The trip to Maine was a homecoming. Familiar, sentimental in an almost painful way. Even though it was October it smelled like every summer of my whole life: of wet pine, of moss, faintly of smoke and strongly of the sea. It smelled like capture the flag, blood drawn by a barnacle, mildewed rope bracelets, first kiss, first drunk, and lying on the lawn after dinner with my sister and my parents because the stars were too bright and too startlingly milky to ignore. And bed can always wait.
I have also, in recent weeks, found a favorite pancake recipe. Purists be warned! This is not your standard flapjack. But stay open minded if you are able. My pancake obsessed sweetheart has completely converted from his flour-based pancakes to these gluten-free, energy packed, and truly scrumptious stacks instead.
After making this pancake recipe once I decided to make a quadruple batch of the dry ingredients to have the mix on hand all the time. I have since gone from being a once-every-couple-of-months pancake eater to a bi-weekly pancake eater. Very happily and healthily so.
adapted from Sprouted Kitchen
1/3 cup almond meal *
1/3 cup oat flour **
1/3 cup quinoa flour
1 t baking powder
1/2 t baking soda
2 T sugar
pinch of fine grain salt
1 cup almond milk (or milk or buttermilk)
coconut oil or butter for cooking
1 t vanilla (optional)
*You can make your own almond meal by grinding whole or slivered raw almonds in a food processor until very fine.
**You can make your own oat flour by grinding whole organic oats in a food processor until very fine.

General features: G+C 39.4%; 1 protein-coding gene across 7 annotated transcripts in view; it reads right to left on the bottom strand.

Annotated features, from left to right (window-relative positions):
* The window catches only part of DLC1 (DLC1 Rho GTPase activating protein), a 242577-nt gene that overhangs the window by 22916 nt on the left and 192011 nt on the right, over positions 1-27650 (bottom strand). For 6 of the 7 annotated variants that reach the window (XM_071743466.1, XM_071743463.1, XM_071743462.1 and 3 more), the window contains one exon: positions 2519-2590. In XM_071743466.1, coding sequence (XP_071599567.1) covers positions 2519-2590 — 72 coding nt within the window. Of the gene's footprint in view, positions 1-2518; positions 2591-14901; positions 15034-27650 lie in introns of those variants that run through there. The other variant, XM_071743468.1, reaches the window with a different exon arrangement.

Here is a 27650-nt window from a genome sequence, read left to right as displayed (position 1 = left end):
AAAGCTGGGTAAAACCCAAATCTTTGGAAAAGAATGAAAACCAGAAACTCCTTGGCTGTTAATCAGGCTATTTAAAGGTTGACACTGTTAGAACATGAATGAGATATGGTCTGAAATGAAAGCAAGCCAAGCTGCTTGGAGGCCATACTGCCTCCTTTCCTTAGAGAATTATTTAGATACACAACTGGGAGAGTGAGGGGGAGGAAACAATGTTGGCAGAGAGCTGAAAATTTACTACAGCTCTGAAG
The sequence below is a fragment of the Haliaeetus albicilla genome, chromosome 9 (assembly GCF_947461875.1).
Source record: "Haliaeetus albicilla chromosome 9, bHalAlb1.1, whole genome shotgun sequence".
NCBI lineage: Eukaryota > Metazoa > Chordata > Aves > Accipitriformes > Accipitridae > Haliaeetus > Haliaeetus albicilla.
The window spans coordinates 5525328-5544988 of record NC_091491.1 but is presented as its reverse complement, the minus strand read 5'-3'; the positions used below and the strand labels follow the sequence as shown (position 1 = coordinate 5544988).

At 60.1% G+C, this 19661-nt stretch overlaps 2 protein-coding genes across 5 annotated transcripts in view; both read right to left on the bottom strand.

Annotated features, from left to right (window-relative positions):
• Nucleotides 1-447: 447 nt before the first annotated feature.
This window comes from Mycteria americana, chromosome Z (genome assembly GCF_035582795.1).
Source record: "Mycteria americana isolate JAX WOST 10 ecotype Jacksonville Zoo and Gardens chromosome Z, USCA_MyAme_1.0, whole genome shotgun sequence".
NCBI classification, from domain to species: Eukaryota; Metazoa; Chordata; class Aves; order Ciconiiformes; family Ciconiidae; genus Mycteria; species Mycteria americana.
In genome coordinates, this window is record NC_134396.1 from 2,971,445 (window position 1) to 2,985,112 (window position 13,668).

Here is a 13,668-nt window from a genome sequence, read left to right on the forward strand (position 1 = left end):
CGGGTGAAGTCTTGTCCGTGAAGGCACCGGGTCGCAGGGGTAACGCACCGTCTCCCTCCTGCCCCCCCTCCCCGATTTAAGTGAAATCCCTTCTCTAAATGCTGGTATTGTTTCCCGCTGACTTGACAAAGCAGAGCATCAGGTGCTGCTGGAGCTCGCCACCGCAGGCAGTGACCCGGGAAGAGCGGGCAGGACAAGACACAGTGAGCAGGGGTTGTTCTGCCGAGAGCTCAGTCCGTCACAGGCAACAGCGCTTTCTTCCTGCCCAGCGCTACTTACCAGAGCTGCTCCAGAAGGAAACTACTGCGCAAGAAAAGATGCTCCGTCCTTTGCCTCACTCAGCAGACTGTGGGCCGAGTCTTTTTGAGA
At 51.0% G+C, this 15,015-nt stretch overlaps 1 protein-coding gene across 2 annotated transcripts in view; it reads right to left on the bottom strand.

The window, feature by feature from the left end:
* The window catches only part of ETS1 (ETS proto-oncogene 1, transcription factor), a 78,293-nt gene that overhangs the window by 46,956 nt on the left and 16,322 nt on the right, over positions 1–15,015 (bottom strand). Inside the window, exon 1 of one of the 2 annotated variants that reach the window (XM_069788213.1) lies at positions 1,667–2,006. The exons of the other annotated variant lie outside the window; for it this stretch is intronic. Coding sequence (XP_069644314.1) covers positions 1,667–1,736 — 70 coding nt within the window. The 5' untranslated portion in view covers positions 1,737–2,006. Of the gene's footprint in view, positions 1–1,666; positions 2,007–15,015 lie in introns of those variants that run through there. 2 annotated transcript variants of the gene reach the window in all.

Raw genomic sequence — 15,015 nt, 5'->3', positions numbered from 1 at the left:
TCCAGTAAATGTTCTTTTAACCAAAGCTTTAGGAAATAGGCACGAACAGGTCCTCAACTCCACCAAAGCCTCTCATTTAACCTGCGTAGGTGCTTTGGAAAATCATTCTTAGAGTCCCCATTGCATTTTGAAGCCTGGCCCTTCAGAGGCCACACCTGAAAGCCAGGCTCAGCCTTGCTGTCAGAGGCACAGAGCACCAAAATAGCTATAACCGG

Combine all the dry ingredients in a large bowl and mix well.
In a small bowl lightly beat the egg, then add the cup of almond milk and the vanilla.
Add wet ingredients to the dry ingredients and stir to combine.
In a cast iron or heavy bottomed pan, melt the coconut oil or butter over medium heat. When the pan is ready add about 1/4 cup of the batter and repeat as desired without overcrowding. Personally, I like to limit it to 2 pancakes at a time so they are easy to flip.
When bubbles form on the top of the pancake, flip and cook another minute or so. When making larger batches for a crowd I pre-heat the oven to 250 degrees and keep the finished pancakes warming on a plate so everyone can eat at once.
The options for toppings are endless. As documented in the photo above, I mixed some Maine maple syrup with whole milk yogurt and topped my pancakes with that and fresh figs picked from a tree up the street. We have also eaten them with homemade apple syrup from a friend. They are great with just a slab of high quality salted butter melted on top, or a scoop of your favorite nut butter if you are looking for enduring energy.
How do you like to eat them? Please let me know!